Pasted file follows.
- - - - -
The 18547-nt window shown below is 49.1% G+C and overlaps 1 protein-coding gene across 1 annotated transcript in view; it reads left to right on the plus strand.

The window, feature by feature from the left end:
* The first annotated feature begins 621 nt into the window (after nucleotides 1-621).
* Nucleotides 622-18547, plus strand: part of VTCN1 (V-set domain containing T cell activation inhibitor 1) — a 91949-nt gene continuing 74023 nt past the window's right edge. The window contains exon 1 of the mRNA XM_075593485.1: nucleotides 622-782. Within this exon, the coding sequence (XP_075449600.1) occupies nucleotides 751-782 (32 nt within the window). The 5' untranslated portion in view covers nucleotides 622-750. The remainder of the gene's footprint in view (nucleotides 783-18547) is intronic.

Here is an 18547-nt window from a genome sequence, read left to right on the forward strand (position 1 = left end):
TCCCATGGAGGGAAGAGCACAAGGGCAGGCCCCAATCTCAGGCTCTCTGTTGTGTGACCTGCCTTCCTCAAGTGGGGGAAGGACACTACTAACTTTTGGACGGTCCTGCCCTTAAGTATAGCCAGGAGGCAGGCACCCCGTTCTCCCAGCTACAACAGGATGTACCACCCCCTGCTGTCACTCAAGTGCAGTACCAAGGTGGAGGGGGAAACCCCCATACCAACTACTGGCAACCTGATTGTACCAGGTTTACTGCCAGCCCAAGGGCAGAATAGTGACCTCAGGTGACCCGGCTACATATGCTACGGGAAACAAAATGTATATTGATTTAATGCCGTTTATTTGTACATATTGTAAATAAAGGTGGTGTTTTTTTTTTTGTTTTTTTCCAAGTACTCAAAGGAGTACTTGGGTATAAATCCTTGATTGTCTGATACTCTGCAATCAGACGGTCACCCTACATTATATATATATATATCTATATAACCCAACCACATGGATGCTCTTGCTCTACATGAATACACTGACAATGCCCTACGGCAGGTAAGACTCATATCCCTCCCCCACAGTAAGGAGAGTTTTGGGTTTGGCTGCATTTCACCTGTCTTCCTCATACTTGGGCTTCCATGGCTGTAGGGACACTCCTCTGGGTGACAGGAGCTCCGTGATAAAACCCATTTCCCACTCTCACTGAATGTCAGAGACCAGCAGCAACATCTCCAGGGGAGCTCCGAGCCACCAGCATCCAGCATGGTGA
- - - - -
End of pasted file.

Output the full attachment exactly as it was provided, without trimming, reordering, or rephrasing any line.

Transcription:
The 18547-nt window shown below is 49.1% G+C and overlaps 1 protein-coding gene across 1 annotated transcript in view; it reads left to right on the plus strand.

The window, feature by feature from the left end:
* The first annotated feature begins 621 nt into the window (after nucleotides 1-621).
* Nucleotides 622-18547, plus strand: part of VTCN1 (V-set domain containing T cell activation inhibitor 1) — a 91949-nt gene continuing 74023 nt past the window's right edge. The window contains exon 1 of the mRNA XM_075593485.1: nucleotides 622-782. Within this exon, the coding sequence (XP_075449600.1) occupies nucleotides 751-782 (32 nt within the window). The 5' untranslated portion in view covers nucleotides 622-750. The remainder of the gene's footprint in view (nucleotides 783-18547) is intronic.

Here is an 18547-nt window from a genome sequence, read left to right on the forward strand (position 1 = left end):
TCCCATGGAGGGAAGAGCACAAGGGCAGGCCCCAATCTCAGGCTCTCTGTTGTGTGACCTGCCTTCCTCAAGTGGGGGAAGGACACTACTAACTTTTGGACGGTCCTGCCCTTAAGTATAGCCAGGAGGCAGGCACCCCGTTCTCCCAGCTACAACAGGATGTACCACCCCCTGCTGTCACTCAAGTGCAGTACCAAGGTGGAGGGGGAAACCCCCATACCAACTACTGGCAACCTGATTGTACCAGGTTTACTGCCAGCCCAAGGGCAGAATAGTGACCTCAGGTGACCCGGCTACATATGCTACGGGAAACAAAATGTATATTGATTTAATGCCGTTTATTTGTACATATTGTAAATAAAGGTGGTGTTTTTTTTTTTGTTTTTTTCCAAGTACTCAAAGGAGTACTTGGGTATAAATCCTTGATTGTCTGATACTCTGCAATCAGACGGTCACCCTACATTATATATATATATATCTATATAACCCAACCACATGGATGCTCTTGCTCTACATGAATACACTGACAATGCCCTACGGCAGGTAAGACTCATATCCCTCCCCCACAGTAAGGAGAGTTTTGGGTTTGGCTGCATTTCACCTGTCTTCCTCATACTTGGGCTTCCATGGCTGTAGGGACACTCCTCTGGGTGACAGGAGCTCCGTGATAAAACCCATTTCCCACTCTCACTGAATGTCAGAGACCAGCAGCAACATCTCCAGGGGAGCTCCGAGCCACCAGCATCCAGCATGGTGA